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Laura Wilder

Laura Wilder (Ph.D. University of Texas at Austin) is Associate Professor in the Department of English at the University at Albany, SUNY, where she teaches courses in rhetoric, writing, film, literature, and composition theory. In 2014, her Rhetorical Strategies and Genre Conventions in Literary Studies: Teaching and Writing in the Disciplines (2012) received the Research Impact Award from the Conference on College Composition and Communication, and in 2015 she received both the President's Excellence in Teaching Award from the University at Albany and the Chancellor's Award for Excellence in Teaching from the SUNY system.


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Susan S. Williams

Susan S. Williams has taught American literature in the English Department at Ohio State University since 1991. At Ohio State, she has served as director of Graduate Studies in the English Department and is the recipient of the Alumni Award for Distinguished Teaching, the university’s highest recognition for teaching. She is the author of two books, both published by the University of Pennsylvania Press: Confounding Images: Photography and Portraiture in Antebellum American Fiction (1997) and Reclaiming Authorship: Literary Women in America, 1850-1900 (2006). Her work has also appeared in American Quarterly, The New England Quarterly, Nineteenth-Century Literature, and Narrative, among others. She is coeditor, along with her colleague Steven Fink, of a collection of essays entitled Reciprocal Influences: Literary Production, Distribution, and Consumption in America (Ohio State UP, 1999). She also coedits the journal American Periodicals and currently serves on the board of the Nathaniel Hawthorne Society and of the Bedford Anthology of American Literature. She is currently writing a study of nineteenth-century abolitionist and publisher James Redpath.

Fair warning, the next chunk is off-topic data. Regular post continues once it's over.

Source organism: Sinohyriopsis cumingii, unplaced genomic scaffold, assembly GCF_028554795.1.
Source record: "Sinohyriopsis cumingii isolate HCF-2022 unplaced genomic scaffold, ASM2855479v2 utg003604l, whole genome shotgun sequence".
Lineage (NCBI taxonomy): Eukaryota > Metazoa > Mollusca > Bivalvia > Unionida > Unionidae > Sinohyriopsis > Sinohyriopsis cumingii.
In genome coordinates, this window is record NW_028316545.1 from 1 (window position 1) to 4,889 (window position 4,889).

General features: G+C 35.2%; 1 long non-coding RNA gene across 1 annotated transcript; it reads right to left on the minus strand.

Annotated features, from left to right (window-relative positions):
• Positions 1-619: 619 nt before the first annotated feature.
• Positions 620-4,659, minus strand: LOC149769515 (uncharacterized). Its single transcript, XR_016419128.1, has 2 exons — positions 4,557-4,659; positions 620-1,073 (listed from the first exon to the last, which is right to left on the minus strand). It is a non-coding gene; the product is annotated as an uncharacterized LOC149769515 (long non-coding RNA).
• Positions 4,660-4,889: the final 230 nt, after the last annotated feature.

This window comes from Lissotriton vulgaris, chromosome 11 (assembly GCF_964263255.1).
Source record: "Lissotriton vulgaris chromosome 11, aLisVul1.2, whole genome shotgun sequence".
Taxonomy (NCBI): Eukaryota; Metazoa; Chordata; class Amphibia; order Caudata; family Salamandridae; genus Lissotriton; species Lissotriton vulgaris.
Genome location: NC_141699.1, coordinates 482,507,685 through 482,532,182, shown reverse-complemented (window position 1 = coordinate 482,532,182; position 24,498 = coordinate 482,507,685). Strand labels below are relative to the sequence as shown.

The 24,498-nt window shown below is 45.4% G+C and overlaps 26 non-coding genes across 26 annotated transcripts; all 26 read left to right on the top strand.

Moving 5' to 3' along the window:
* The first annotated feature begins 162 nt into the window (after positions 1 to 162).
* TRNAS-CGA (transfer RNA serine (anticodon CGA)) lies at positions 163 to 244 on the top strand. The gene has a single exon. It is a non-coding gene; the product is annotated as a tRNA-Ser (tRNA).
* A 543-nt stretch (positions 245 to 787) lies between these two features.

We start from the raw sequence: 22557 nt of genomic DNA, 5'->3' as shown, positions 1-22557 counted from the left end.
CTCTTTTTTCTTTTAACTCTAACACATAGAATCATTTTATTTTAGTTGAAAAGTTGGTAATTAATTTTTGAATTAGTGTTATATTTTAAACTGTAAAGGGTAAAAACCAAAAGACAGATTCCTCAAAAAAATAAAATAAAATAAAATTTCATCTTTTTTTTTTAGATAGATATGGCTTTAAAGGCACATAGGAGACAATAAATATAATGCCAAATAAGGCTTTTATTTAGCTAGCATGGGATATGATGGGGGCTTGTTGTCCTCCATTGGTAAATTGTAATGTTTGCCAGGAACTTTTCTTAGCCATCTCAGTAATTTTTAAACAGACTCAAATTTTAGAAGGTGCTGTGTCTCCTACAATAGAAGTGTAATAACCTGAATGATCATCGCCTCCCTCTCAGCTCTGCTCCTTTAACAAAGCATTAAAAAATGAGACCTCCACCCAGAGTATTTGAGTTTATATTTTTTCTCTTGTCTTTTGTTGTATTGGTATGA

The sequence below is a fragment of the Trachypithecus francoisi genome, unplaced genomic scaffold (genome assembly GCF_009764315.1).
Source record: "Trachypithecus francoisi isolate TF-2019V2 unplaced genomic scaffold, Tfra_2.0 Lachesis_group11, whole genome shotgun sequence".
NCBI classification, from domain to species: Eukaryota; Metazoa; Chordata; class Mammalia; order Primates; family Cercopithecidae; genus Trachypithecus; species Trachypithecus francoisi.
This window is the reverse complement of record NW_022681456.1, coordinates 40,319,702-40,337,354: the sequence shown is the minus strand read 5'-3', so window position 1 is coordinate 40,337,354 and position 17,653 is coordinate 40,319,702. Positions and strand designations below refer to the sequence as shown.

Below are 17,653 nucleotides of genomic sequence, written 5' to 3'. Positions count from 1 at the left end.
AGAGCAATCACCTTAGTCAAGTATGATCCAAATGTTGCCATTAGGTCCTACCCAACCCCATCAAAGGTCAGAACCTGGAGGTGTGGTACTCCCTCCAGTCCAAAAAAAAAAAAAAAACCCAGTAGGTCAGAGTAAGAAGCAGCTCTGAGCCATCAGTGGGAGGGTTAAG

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Donna Haisty Winchell

Donna Haisty Winchell has directed the Freshman Composition program and codirected Digital Portfolio Institutes at Clemson University, where she is Professor of English.  She has edited several freshman writing anthologies—including Elements of Argument and The Structure of Argument for Bedford/St. Martin’s—and is a frequent presenter at professional conferences.


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Joanna Wolfe

Joanna Wolfe (Ph.D., University of Texas at Austin) is Director of the Global Communication Center at Carnegie Mellon University, where she develops new methods for improving communication instruction across the university. She is the author of numerous scholarly articles on teamwork, gender studies, collaborative learning technology , technical writing, and rhetoric Her research on collaborative writing in technical communication classes won the 2006 NCTE award for best article reporting qualitative or quantitative research in technical and scientific communication.


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Cassie A. Wright

Cassie A. Wright is a Lecturer in the Program in Writing and Rhetoric at Stanford University, where she also serves on the Curriculum Committee, and works as a writing and digital media consultant in the Hume Center for Writing and Speaking. She has helped design the assessment protocol for Stanford's Notation in Science Communication, a communication across the disciplines eportfolio initiative supporting undergraduate technical and professional writing. Her primary research interests focus on composition pedagogy, writing program administration, and assessment. Her previous published work concerns sports media’s pedagogical role in constructing desirable gendered subjectivities; she has a forthcoming first-year reader on sports media for Fountainhead Press’s V-Series and teaches composition courses at Stanford currently focused on sports media and international sport policy and diplomacy rhetorics.


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Adrian J. Wurr

Adrian J. Wurr is an adjunct professor at Washington State University and The University of Idaho, where he teaches TESOL and literacy education courses. A Fulbright Scholar in spring of 2007, he has published numerous scholarly articles in the U.S. and abroad on literacy, assessment, service-learning, and TESOL. He coedited Learning the Language of Global Citizenship: Service-Learning in Applied Linguistics (Wiley, 2007) and serves on the editorial boards of The Reading Matrix and Reflections: A Journal of Writing, Service-learning, and Community Literacy.


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